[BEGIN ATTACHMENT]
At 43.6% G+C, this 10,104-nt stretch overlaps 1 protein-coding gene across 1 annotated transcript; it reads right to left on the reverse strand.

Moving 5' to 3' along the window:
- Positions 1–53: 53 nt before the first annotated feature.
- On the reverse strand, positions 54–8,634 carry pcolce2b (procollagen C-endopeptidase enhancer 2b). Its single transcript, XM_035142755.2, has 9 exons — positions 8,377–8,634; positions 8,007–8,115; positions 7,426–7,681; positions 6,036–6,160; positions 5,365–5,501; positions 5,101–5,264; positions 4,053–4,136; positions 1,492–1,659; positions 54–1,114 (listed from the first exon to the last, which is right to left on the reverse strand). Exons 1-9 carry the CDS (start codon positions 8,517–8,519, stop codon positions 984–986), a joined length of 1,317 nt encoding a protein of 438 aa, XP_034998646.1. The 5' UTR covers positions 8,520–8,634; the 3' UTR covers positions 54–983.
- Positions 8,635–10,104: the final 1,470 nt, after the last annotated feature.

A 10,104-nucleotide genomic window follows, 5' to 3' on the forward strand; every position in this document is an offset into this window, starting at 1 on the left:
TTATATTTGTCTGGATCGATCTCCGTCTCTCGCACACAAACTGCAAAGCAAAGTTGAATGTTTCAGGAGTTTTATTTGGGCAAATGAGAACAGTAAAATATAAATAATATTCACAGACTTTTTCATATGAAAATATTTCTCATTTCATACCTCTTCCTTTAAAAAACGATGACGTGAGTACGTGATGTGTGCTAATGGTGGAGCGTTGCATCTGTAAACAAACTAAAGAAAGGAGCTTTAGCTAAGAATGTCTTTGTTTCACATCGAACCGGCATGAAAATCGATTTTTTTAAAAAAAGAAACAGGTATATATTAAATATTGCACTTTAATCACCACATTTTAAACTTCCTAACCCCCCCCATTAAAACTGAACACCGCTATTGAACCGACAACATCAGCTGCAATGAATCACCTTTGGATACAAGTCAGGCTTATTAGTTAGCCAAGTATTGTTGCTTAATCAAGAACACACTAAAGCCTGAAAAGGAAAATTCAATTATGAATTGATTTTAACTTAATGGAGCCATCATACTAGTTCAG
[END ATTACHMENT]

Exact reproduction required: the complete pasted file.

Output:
At 43.6% G+C, this 10,104-nt stretch overlaps 1 protein-coding gene across 1 annotated transcript; it reads right to left on the reverse strand.

Moving 5' to 3' along the window:
- Positions 1–53: 53 nt before the first annotated feature.
- On the reverse strand, positions 54–8,634 carry pcolce2b (procollagen C-endopeptidase enhancer 2b). Its single transcript, XM_035142755.2, has 9 exons — positions 8,377–8,634; positions 8,007–8,115; positions 7,426–7,681; positions 6,036–6,160; positions 5,365–5,501; positions 5,101–5,264; positions 4,053–4,136; positions 1,492–1,659; positions 54–1,114 (listed from the first exon to the last, which is right to left on the reverse strand). Exons 1-9 carry the CDS (start codon positions 8,517–8,519, stop codon positions 984–986), a joined length of 1,317 nt encoding a protein of 438 aa, XP_034998646.1. The 5' UTR covers positions 8,520–8,634; the 3' UTR covers positions 54–983.
- Positions 8,635–10,104: the final 1,470 nt, after the last annotated feature.

A 10,104-nucleotide genomic window follows, 5' to 3' on the forward strand; every position in this document is an offset into this window, starting at 1 on the left:
TTATATTTGTCTGGATCGATCTCCGTCTCTCGCACACAAACTGCAAAGCAAAGTTGAATGTTTCAGGAGTTTTATTTGGGCAAATGAGAACAGTAAAATATAAATAATATTCACAGACTTTTTCATATGAAAATATTTCTCATTTCATACCTCTTCCTTTAAAAAACGATGACGTGAGTACGTGATGTGTGCTAATGGTGGAGCGTTGCATCTGTAAACAAACTAAAGAAAGGAGCTTTAGCTAAGAATGTCTTTGTTTCACATCGAACCGGCATGAAAATCGATTTTTTTAAAAAAAGAAACAGGTATATATTAAATATTGCACTTTAATCACCACATTTTAAACTTCCTAACCCCCCCCATTAAAACTGAACACCGCTATTGAACCGACAACATCAGCTGCAATGAATCACCTTTGGATACAAGTCAGGCTTATTAGTTAGCCAAGTATTGTTGCTTAATCAAGAACACACTAAAGCCTGAAAAGGAAAATTCAATTATGAATTGATTTTAACTTAATGGAGCCATCATACTAGTTCAG